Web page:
Barrymore's brother, Lionel, had a longer and more diverse career than his younger brother. He won the 1931 Oscar for A Free Soul, but his legacy comes from two parts he played later in life. In 1946's It's a Wonderful Life, he appeared as the mean-spirited villain, Mr. Potter. Two years later, he was James Temple in the Humphrey Bogart classic, Key Largo. He and his brother co-starred seven times. His performance in Grand Hotel is interesting, especially contrasting it to Mr. Potter. He's as convincing here being deferential and obsequious as he is being nasty and petty in It's a Wonderful Life.

Greta Garbo, among Hollywood's most alluring, reclusive, and mysterious sirens from the silent and early talk era, uttered in Grand Hotel what many consider to be her mantra: "I want to be alone." Garbo made a handful of films in her native Sweden before coming to Hollywood in the mid-20s. She became a huge star and, when she made her first sound film (Mata Hari) in 1931, the marketing slogan was: "Garbo Talks!" She was nominated four times for Oscars but never won, and she dropped out of acting and went into virtual seclusion in 1941 (the same year John Barrymore made his last film). Her role in Grand Hotel was initially small but, because of her stature and her chemistry with John Barrymore, it was expanded to provide her with additional screen time.

At the time she made Grand Hotel, Joan Crawford was only 27 and far removed from becoming the caricature of a monster that Mommy Dearest and Bette Davis would paint her to be. By 1932, Crawford's career had blossomed into stardom, although her juiciest roles were yet to come. Her Oscar nominations arrived in 1946 (for Mildred Pierce; she won), 1948 (Possessed), and 1953 (Sudden Fear). In Grand Hotel, Crawford outacted Garbo and her role is more easily remembered. The nature of her character - a working girl who was willing to sleep with a man for a job and a room in a high-priced hotel (remember - this was made during the Depression) - resulted in some of her scenes being censored in conservative locales.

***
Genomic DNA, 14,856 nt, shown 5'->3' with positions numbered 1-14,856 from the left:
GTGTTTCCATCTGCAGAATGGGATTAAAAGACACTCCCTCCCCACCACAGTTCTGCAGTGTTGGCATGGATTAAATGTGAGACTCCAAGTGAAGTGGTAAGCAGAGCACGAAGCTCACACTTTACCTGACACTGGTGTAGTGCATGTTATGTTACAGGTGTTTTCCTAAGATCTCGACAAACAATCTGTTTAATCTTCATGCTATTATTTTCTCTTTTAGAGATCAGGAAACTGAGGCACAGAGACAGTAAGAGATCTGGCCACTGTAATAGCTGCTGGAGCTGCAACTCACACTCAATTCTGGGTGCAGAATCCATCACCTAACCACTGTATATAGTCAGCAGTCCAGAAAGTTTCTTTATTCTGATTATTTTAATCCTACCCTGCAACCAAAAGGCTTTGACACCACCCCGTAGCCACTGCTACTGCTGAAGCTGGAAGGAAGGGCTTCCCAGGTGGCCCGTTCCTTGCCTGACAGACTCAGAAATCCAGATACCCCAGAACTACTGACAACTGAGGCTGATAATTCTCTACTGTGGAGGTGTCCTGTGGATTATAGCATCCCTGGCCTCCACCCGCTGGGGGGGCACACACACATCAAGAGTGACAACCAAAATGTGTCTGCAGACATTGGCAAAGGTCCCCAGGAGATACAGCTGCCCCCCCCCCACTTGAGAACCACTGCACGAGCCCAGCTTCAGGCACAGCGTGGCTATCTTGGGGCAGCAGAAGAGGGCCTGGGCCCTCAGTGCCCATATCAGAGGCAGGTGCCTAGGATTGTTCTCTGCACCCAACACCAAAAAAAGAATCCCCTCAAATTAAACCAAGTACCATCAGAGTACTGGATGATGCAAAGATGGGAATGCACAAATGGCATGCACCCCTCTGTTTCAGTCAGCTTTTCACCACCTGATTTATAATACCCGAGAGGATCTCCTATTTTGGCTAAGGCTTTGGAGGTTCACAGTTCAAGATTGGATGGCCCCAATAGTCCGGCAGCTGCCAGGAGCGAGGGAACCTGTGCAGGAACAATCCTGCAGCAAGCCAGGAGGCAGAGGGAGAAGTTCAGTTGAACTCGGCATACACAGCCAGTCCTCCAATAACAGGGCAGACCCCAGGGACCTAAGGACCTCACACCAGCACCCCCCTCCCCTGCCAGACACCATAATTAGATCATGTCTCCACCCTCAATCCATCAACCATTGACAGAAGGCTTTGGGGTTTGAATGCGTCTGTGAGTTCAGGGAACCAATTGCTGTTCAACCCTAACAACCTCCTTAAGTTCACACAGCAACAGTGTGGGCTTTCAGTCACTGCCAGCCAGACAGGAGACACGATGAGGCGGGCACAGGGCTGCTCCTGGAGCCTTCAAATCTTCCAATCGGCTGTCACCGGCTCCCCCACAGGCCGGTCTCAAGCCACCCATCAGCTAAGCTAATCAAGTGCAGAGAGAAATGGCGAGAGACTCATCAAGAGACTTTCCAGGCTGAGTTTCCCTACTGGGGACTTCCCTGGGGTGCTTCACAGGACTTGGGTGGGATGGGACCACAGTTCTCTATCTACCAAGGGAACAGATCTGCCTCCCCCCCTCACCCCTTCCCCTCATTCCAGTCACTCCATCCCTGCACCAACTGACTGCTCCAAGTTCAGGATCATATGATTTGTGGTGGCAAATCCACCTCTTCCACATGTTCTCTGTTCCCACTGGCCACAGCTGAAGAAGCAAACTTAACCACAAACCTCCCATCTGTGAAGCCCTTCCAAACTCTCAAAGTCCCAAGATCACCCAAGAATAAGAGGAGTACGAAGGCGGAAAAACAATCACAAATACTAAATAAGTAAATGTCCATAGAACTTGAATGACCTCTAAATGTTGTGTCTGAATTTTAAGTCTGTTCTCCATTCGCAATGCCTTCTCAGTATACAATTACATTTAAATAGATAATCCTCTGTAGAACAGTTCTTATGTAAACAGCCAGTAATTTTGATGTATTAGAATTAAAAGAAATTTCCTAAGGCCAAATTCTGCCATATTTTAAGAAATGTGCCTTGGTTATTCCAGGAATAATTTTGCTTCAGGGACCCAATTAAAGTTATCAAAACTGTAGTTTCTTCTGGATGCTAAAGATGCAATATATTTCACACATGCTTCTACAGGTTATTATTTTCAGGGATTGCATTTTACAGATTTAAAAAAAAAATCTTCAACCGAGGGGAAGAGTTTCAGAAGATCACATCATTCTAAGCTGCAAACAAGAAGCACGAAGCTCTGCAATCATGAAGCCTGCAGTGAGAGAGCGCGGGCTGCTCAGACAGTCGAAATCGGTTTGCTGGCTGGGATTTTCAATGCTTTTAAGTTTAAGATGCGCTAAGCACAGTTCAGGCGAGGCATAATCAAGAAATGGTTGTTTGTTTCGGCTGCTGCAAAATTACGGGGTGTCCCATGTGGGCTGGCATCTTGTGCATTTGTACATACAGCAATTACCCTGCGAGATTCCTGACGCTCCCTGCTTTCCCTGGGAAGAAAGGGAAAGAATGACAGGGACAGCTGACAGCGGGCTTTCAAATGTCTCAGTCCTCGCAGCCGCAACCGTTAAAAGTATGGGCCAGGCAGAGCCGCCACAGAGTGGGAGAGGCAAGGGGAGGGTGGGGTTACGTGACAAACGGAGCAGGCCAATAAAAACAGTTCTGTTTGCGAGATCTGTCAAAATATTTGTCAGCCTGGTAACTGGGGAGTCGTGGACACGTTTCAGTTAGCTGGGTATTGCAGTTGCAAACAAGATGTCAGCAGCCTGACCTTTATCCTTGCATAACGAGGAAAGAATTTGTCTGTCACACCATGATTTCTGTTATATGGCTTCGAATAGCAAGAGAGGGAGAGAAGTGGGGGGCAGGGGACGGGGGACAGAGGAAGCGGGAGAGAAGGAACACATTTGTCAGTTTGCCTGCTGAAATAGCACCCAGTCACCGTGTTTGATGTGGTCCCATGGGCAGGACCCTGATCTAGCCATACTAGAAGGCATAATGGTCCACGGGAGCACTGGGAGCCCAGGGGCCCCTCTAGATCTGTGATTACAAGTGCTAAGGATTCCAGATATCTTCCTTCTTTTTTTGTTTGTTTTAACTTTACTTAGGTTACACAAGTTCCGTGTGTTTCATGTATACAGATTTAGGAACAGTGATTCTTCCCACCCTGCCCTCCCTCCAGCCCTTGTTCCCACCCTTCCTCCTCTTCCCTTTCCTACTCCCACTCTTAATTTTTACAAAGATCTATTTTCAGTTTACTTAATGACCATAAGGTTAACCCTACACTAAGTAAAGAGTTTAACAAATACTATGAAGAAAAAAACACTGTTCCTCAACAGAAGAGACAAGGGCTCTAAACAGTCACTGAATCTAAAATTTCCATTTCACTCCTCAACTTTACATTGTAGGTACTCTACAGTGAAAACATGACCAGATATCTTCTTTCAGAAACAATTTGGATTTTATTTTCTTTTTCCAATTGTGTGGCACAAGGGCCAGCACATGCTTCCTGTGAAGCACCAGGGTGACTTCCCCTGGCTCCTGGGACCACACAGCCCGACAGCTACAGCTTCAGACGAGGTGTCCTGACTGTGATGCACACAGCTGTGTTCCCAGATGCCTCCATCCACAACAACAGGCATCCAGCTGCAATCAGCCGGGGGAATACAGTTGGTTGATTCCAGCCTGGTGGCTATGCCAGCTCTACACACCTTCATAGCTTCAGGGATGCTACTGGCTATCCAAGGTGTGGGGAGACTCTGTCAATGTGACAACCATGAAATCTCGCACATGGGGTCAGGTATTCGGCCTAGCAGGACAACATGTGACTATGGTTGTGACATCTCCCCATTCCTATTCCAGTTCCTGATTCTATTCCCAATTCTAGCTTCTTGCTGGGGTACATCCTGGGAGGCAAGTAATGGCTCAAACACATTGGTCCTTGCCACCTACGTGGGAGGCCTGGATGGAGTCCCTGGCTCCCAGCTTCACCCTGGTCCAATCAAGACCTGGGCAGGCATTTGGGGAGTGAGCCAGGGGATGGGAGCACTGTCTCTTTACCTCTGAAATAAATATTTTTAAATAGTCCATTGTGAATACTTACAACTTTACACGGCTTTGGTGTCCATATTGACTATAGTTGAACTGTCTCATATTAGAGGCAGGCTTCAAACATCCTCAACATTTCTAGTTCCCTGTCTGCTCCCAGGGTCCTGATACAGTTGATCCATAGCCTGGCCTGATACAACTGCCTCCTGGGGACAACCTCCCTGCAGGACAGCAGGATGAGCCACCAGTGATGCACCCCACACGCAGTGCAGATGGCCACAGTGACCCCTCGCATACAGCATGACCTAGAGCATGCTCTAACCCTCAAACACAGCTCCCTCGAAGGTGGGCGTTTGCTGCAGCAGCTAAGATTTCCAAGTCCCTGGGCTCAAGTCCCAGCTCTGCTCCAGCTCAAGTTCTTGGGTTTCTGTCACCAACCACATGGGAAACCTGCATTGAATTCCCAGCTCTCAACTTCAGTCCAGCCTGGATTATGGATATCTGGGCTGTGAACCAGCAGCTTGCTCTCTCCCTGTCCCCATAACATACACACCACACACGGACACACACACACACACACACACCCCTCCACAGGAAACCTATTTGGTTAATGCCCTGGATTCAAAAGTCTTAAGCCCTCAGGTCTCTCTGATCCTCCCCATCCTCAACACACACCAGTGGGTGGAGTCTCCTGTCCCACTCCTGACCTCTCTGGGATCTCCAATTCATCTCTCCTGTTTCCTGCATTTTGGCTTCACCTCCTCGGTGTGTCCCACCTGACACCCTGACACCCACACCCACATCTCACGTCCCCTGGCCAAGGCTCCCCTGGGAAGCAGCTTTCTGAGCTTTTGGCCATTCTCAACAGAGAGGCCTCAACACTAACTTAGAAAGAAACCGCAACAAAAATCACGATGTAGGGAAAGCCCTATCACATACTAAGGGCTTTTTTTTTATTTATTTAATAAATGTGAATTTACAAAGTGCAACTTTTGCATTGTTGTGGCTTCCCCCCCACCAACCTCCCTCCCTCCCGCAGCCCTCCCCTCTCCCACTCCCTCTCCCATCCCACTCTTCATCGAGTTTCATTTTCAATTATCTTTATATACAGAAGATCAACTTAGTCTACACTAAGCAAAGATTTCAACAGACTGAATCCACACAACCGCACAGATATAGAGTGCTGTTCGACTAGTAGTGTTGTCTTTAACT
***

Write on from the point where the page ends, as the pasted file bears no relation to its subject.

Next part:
Of the five principals, the only one whose name has not become a fixture in popular culture is Wallace Beery, and he is inarguably the most demonstrative figure in the film. Beery was a hugely popular figure in his day, but his career was approaching its twilight by the time he made Grand Hotel. Beery was nominated twice for Oscars and won once (in 1932, for The Champ, the movie he filmed immediately before Grand Hotel). Beery is not as well remembered as the Barrymores, Garbo, or Crawford because the bulk of his work came in silent films. He was instantly recognizable during the '10s and '20s, making close to 200 appearances in shorts and features during that period. His staple role was as Sweedie in a long-running comedy series and he was once married to Gloria Swanson. Grand Hotel highlights him at his most boisterous.

For director Edmund Goulding, pacifying egos was as challenging a part of his job as getting the story on film. Crawford and Garbo, both notoriously catty, required special handling. It's rumored that the reason additional scenes were filmed with Garbo is because she was unhappy about having less screen time than Crawford. Goulding's style is straightforward; there's nothing fancy about how he assembles Grand Hotel, although his decision to start the film with each character making a phone call is a clever, economical way to provide background information about the setting and the individuals. Goulding began his career on the London stage then moved to Hollywood in the early 1920s. His first few directorial effort s were silent films, but Goulding was best known for his talkies, and Grand Hotel epitomizes the kind of movies for which his services were desired. He never won an Oscar (nor was he nominated) and continued working almost to his death in 1959.

Nearly 80 years after its release, Grand Hotel remains notable primarily for its cast. The film was popular enough to be remade in 1945 as Week-End at the Waldorf, but the later version was neither as star-studded nor as well-received. Grand Hotel represents the superior telling of the story and the opulence of the title setting makes one yearn to spend a night in a place like this, although not necessarily with people like these. In its day, it provided the ultimate two-hour vacation from the stark day-to-day realities of living during the Great Depression. For 21st century viewers, the film is little more than a curiosity, although it's entertaining enough. It hasn't aged as well as some Oscar-winners, but neither is it as dated as, for example, Cimarron.